Jenn Welch is a standup comedian, improviser, and branded content creator with a proven track record of creating viral content. Since Jenn’s also a comedy instructor, Jenn knows the secrets of Twitter humor and can (and does) explain them clearly. In this interview, Moving Traffic Media asks Jenn about how to successfully use humor, how to create an environment where humor can flourish, and what to do when your brand’s attempts at humor flounder.
I found your resumeme very smart, charming, and funny! How did you come up with the idea?
Thank you! I love “starter pack” memes (the meme format it’s based on), so I had already included a “Jenn Welch Starter Pack” slide at the top of my portfolio. It just had silly stuff like “closet filled with black and grey clothes” with an image of Steve Jobs or “hobbies she’s too young for” with a little image of an old lady doing a jigsaw puzzle. I just wanted to use it as a fun way to show a little bit more about who I am as a person.
Like a lot of people I ended up out of work because of Covid-19 back in March, and after things calmed down a bit in NYC, I started applying for jobs. This might be part laziness, but I get really annoyed when job listings for creatives request a resume – a resume does not show the quality of creative work, and it feels like HR just didn’t adjust their asks for the role they’re trying to fill. Also I hate writing resumes. So I want to just send my portfolio instead, you know, to show them up top how great I am at following rules. But even when jobs request a portfolio, the file size limit on their job site doesn’t allow you to upload a portfolio. So you edit and you prune and the next thing you know you’re just sending them a 5-page pdf that doesn’t show everything you’re capable of.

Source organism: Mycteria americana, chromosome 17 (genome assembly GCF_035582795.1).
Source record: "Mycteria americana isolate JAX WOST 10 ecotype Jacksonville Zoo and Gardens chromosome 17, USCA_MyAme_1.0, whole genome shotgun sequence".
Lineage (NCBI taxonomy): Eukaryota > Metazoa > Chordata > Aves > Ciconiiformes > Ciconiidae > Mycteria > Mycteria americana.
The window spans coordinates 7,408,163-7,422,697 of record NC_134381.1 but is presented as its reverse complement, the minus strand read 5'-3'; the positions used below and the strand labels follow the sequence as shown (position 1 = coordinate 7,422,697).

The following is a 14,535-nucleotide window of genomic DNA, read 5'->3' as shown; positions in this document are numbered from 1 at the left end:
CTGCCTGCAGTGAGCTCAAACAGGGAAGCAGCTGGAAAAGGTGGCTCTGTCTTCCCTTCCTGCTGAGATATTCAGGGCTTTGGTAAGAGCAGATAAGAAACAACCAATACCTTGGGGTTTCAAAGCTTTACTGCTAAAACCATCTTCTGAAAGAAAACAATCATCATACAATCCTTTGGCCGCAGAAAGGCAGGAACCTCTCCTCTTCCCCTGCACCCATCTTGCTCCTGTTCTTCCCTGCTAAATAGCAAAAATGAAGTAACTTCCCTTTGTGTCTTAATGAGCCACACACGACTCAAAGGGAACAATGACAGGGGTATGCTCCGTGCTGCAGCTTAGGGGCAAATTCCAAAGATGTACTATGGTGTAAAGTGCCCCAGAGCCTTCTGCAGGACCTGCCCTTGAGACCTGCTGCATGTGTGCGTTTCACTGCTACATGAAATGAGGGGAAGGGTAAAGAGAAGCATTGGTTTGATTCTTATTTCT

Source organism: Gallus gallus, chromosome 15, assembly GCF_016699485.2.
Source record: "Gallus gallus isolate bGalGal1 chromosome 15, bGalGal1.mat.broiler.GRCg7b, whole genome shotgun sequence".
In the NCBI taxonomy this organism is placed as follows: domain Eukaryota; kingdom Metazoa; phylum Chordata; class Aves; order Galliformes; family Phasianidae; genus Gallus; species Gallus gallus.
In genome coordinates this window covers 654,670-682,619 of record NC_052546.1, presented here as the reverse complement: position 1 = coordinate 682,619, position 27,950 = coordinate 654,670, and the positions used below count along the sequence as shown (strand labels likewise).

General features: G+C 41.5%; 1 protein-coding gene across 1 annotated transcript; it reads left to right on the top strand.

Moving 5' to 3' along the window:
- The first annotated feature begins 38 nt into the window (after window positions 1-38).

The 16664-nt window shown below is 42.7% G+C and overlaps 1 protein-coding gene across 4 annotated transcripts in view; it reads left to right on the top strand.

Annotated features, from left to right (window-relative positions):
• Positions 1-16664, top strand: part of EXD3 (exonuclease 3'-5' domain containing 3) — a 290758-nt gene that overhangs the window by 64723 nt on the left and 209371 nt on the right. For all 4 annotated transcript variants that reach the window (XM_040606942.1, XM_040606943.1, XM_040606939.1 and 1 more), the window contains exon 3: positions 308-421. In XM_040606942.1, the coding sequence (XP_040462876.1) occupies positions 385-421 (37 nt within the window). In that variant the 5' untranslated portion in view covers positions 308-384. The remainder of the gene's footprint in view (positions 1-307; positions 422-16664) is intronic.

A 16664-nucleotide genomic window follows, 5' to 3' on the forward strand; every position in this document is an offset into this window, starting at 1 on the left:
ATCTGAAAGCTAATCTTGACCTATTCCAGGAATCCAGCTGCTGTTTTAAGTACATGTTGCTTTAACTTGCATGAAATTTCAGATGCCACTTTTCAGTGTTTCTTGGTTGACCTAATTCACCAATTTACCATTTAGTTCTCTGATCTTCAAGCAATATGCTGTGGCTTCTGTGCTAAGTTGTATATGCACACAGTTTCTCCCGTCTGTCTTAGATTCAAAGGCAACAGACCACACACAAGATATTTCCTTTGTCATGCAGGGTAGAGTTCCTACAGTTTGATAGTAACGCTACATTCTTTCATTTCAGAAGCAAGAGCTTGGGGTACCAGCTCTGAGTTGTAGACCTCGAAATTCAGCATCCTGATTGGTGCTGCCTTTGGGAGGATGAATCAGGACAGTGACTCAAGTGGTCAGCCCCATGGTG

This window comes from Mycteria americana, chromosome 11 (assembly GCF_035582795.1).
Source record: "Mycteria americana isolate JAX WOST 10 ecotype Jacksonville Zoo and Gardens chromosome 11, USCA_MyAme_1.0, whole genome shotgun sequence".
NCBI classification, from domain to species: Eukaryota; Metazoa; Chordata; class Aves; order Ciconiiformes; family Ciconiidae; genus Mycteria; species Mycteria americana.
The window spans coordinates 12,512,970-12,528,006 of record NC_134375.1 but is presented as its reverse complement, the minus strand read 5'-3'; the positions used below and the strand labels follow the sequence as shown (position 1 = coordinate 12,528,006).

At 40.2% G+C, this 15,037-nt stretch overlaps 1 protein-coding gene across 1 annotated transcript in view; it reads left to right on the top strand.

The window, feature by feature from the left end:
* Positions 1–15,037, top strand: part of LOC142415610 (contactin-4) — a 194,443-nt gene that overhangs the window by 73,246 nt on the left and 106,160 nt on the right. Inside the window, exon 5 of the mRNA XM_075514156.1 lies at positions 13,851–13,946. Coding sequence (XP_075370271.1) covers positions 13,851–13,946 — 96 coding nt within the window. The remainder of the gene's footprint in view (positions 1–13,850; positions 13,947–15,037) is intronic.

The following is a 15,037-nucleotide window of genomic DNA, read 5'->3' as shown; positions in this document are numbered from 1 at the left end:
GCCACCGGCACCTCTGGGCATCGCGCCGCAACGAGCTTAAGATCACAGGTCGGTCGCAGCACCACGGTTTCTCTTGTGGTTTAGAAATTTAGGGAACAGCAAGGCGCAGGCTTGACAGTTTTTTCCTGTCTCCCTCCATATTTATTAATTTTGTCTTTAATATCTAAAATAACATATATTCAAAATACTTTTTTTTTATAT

So, in the midst of all this frustration, trying to edit down my portfolio and whatnot, I realized I could just use the “starter pack” format to show all of the experience / skills / etc. that I would put on a resume. And it’s like, how best to show that you’re a skilled meme-maker than by making your resume a meme? And then I realized that a resume that’s a meme is a resumeme and my brain broke and now here we are!
You’ve successfully used humor to do everything from building a brand voice to writing viral branded Tweets. Is humor something that every brand can make use of or are there types of brands that should steer clear of it?